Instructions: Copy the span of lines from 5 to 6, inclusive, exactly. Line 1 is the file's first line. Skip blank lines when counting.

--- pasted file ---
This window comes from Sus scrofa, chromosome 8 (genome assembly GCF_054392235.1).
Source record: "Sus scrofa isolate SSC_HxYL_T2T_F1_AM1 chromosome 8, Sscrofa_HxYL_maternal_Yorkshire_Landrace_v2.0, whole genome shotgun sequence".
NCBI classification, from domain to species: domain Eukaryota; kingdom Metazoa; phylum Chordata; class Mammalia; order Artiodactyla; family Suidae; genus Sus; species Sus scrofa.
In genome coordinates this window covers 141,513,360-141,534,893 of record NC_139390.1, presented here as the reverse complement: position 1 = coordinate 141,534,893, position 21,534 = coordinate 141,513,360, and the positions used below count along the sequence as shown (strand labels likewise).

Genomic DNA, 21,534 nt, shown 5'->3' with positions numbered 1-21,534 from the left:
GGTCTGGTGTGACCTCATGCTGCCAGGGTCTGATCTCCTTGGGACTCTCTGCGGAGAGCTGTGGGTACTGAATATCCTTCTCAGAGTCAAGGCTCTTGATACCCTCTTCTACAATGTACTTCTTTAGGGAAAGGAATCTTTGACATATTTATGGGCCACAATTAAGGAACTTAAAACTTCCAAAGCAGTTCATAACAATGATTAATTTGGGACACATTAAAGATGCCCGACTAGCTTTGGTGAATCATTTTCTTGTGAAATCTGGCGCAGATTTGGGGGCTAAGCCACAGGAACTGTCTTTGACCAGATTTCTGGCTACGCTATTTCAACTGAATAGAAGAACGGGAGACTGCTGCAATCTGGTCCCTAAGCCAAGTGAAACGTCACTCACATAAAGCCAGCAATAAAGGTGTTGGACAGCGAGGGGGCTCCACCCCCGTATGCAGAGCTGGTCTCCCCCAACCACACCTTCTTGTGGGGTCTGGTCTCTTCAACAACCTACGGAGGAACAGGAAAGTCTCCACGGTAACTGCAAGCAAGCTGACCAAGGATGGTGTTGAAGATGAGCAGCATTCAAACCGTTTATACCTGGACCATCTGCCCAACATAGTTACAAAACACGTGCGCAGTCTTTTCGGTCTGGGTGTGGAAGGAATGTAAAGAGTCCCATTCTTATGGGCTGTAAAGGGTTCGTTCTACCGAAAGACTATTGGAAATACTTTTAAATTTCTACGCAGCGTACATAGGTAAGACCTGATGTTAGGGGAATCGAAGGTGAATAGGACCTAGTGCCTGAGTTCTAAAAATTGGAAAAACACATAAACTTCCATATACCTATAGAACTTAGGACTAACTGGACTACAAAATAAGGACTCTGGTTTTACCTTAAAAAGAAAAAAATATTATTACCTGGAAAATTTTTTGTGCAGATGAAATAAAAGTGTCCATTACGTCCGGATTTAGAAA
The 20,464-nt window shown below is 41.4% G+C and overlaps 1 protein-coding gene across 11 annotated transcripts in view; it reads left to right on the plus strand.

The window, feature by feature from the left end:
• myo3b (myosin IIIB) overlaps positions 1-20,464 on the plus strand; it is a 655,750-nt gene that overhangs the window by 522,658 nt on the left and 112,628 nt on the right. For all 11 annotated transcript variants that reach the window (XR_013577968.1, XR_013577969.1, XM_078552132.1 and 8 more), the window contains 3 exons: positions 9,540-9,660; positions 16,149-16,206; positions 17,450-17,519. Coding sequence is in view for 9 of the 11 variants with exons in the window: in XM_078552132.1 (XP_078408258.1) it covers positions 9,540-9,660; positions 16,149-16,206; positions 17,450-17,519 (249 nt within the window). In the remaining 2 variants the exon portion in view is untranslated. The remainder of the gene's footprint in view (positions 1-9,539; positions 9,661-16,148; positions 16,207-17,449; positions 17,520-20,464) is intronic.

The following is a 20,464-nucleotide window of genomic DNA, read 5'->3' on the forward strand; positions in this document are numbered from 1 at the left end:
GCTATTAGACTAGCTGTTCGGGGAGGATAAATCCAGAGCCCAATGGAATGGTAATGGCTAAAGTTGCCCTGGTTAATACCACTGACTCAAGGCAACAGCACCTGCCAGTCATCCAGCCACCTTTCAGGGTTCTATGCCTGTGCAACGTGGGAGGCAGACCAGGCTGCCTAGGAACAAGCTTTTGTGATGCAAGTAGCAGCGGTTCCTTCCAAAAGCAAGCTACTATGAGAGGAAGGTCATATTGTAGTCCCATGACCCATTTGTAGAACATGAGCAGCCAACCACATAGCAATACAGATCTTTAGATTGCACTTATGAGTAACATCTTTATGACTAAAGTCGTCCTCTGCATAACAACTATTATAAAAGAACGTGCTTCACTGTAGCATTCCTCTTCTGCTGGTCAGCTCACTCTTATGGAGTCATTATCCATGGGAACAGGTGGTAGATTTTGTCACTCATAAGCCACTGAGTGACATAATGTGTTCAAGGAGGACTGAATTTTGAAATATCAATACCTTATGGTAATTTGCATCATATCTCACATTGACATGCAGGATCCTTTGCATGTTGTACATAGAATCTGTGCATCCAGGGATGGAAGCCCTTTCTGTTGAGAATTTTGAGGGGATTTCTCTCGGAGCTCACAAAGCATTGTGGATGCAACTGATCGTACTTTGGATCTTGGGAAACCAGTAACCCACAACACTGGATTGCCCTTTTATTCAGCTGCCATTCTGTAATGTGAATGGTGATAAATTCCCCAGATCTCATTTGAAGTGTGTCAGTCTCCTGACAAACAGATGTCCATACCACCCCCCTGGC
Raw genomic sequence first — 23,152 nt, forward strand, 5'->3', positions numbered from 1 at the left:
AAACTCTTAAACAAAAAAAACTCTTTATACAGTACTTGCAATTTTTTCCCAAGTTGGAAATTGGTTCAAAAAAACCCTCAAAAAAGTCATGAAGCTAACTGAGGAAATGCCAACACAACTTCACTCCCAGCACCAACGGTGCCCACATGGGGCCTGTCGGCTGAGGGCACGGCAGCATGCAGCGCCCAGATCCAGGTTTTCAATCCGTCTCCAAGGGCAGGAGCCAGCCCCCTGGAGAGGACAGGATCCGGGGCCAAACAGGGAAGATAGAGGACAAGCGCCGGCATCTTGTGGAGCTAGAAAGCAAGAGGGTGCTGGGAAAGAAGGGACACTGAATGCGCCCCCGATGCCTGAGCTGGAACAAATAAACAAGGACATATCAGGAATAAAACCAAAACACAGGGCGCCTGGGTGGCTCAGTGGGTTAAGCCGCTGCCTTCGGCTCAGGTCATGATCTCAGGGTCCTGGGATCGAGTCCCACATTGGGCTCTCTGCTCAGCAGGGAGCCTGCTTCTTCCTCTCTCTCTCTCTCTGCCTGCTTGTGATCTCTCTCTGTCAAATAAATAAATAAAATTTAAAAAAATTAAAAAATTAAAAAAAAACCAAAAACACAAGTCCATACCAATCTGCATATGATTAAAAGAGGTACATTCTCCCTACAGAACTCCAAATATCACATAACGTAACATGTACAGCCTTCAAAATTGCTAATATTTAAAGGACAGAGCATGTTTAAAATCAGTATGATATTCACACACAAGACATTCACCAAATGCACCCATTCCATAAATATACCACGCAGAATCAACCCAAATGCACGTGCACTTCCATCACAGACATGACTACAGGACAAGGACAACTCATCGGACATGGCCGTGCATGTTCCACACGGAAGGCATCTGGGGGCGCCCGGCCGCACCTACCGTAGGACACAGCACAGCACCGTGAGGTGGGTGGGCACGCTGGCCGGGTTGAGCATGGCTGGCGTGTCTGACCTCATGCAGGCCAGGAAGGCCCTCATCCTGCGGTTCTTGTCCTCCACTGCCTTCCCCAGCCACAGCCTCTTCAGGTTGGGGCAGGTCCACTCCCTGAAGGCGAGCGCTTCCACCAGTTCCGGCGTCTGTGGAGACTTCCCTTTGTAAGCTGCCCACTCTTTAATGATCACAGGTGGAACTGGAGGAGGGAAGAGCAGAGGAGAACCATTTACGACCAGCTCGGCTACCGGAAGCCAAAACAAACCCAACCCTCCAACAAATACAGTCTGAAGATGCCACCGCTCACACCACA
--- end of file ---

Genomic DNA, 21,534 nt, shown 5'->3' with positions numbered 1-21,534 from the left:
GGTCTGGTGTGACCTCATGCTGCCAGGGTCTGATCTCCTTGGGACTCTCTGCGGAGAGCTGTGGGTACTGAATATCCTTCTCAGAGTCAAGGCTCTTGATACCCTCTTCTACAATGTACTTCTTTAGGGAAAGGAATCTTTGACATATTTATGGGCCACAATTAAGGAACTTAAAACTTCCAAAGCAGTTCATAACAATGATTAATTTGGGACACATTAAAGATGCCCGACTAGCTTTGGTGAATCATTTTCTTGTGAAATCTGGCGCAGATTTGGGGGCTAAGCCACAGGAACTGTCTTTGACCAGATTTCTGGCTACGCTATTTCAACTGAATAGAAGAACGGGAGACTGCTGCAATCTGGTCCCTAAGCCAAGTGAAACGTCACTCACATAAAGCCAGCAATAAAGGTGTTGGACAGCGAGGGGGCTCCACCCCCGTATGCAGAGCTGGTCTCCCCCAACCACACCTTCTTGTGGGGTCTGGTCTCTTCAACAACCTACGGAGGAACAGGAAAGTCTCCACGGTAACTGCAAGCAAGCTGACCAAGGATGGTGTTGAAGATGAGCAGCATTCAAACCGTTTATACCTGGACCATCTGCCCAACATAGTTACAAAACACGTGCGCAGTCTTTTCGGTCTGGGTGTGGAAGGAATGTAAAGAGTCCCATTCTTATGGGCTGTAAAGGGTTCGTTCTACCGAAAGACTATTGGAAATACTTTTAAATTTCTACGCAGCGTACATAGGTAAGACCTGATGTTAGGGGAATCGAAGGTGAATAGGACCTAGTGCCTGAGTTCTAAAAATTGGAAAAACACATAAACTTCCATATACCTATAGAACTTAGGACTAACTGGACTACAAAATAAGGACTCTGGTTTTACCTTAAAAAGAAAAAAATATTATTACCTGGAAAATTTTTTGTGCAGATGAAATAAAAGTGTCCATTACGTCCGGATTTAGAAA